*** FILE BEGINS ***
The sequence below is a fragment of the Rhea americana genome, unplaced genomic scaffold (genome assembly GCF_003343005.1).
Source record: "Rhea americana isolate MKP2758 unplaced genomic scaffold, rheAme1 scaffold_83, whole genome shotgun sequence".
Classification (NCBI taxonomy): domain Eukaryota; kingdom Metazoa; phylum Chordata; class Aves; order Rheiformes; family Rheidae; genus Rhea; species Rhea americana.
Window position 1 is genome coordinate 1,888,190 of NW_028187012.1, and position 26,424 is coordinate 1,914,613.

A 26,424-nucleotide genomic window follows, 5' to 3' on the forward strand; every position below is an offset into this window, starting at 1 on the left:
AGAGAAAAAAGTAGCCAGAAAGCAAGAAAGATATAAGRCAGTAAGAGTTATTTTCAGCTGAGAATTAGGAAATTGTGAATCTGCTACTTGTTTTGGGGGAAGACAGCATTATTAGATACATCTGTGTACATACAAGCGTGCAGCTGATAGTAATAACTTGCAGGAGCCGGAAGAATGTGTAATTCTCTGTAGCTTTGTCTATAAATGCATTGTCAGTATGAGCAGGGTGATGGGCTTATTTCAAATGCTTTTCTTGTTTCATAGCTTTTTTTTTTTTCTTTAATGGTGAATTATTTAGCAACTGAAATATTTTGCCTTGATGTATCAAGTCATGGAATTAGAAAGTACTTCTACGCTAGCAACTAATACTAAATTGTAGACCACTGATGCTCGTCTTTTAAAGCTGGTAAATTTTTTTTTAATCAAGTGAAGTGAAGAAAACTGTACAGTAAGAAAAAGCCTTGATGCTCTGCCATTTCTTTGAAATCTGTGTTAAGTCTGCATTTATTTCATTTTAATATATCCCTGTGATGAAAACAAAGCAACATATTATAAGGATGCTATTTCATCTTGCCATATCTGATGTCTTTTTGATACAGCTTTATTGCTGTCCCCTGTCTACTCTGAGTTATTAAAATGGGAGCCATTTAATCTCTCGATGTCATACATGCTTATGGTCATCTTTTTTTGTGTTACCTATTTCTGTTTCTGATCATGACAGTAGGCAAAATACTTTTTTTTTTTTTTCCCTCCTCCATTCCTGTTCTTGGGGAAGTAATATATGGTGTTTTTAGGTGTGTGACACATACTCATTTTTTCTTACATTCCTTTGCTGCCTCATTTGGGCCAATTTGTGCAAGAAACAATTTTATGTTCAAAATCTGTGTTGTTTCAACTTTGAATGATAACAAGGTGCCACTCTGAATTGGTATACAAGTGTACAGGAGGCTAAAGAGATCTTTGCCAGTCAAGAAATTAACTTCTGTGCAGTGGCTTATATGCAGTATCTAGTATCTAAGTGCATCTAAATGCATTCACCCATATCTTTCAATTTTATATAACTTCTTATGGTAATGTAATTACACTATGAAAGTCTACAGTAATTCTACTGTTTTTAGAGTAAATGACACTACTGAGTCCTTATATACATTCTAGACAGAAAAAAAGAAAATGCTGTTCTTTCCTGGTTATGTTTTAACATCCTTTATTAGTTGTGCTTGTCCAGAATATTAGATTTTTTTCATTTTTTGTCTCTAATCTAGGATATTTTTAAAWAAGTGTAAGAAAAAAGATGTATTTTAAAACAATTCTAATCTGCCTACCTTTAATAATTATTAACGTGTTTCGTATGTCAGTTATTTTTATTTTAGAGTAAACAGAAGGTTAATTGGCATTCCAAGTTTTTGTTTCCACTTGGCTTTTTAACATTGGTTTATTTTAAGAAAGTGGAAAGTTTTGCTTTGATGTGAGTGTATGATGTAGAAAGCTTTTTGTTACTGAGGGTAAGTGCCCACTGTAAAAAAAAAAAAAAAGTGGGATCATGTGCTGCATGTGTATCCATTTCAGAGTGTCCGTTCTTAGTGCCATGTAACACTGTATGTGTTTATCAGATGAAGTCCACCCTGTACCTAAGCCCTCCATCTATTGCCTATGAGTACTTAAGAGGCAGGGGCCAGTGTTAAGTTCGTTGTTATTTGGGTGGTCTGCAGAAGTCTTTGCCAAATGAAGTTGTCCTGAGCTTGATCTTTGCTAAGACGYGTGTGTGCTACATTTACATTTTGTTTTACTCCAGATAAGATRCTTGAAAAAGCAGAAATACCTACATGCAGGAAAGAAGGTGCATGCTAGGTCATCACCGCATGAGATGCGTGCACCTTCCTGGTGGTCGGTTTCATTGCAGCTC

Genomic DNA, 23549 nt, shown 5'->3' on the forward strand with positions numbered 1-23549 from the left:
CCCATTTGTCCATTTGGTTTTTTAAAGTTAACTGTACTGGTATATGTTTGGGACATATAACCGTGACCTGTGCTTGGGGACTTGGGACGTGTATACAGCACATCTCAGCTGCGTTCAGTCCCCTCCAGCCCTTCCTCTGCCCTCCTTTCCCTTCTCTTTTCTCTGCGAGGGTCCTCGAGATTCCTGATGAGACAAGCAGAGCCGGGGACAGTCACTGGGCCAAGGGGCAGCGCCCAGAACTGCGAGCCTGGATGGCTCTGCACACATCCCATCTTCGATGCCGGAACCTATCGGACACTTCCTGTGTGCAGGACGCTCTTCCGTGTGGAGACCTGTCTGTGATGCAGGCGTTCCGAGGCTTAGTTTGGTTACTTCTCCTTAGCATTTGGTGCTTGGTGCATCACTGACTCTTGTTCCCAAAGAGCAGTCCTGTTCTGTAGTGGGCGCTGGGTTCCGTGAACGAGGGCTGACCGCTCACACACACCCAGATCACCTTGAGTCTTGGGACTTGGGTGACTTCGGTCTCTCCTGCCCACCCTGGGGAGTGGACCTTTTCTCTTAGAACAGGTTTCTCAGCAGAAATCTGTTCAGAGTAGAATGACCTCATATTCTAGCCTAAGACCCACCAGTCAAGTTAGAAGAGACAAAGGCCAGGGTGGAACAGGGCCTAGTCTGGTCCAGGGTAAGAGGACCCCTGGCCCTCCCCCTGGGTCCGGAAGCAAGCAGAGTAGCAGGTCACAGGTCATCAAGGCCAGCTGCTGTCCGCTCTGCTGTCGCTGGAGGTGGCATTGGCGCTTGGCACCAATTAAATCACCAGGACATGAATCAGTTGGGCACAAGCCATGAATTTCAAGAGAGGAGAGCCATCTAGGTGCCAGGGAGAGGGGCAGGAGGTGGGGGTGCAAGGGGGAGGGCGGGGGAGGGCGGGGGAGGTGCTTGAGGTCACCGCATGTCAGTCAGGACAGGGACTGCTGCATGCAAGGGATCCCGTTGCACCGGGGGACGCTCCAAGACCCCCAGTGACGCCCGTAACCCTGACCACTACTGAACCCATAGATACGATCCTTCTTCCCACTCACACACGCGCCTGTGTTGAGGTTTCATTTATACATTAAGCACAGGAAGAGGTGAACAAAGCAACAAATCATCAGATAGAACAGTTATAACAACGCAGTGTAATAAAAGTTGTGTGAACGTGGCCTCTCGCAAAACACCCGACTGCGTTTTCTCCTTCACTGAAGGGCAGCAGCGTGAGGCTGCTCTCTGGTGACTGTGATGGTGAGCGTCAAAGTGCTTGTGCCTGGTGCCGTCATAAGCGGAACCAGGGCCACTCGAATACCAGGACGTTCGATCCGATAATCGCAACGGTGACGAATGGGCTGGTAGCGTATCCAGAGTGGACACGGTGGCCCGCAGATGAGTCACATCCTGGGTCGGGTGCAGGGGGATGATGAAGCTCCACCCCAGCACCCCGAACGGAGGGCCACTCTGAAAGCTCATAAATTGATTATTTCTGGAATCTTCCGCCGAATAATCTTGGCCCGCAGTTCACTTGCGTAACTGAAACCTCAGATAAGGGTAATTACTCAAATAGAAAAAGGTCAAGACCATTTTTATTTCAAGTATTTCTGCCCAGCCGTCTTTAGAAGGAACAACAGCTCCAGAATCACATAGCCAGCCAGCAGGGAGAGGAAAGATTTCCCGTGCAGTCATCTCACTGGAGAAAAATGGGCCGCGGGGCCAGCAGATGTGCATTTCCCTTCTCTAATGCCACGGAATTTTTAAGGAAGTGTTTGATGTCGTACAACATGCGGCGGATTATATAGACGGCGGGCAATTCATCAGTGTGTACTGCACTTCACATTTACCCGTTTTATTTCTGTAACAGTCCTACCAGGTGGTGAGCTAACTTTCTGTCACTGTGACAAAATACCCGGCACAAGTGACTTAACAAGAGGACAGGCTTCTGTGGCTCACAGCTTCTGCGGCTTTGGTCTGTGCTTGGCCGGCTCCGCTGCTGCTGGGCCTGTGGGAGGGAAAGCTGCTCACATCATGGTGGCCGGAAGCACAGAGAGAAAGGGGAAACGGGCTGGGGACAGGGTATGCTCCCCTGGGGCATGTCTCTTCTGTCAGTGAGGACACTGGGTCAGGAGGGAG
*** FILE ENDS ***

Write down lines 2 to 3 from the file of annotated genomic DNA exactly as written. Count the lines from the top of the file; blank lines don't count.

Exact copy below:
Source record: "Rhea americana isolate MKP2758 unplaced genomic scaffold, rheAme1 scaffold_83, whole genome shotgun sequence".
Classification (NCBI taxonomy): domain Eukaryota; kingdom Metazoa; phylum Chordata; class Aves; order Rheiformes; family Rheidae; genus Rhea; species Rhea americana.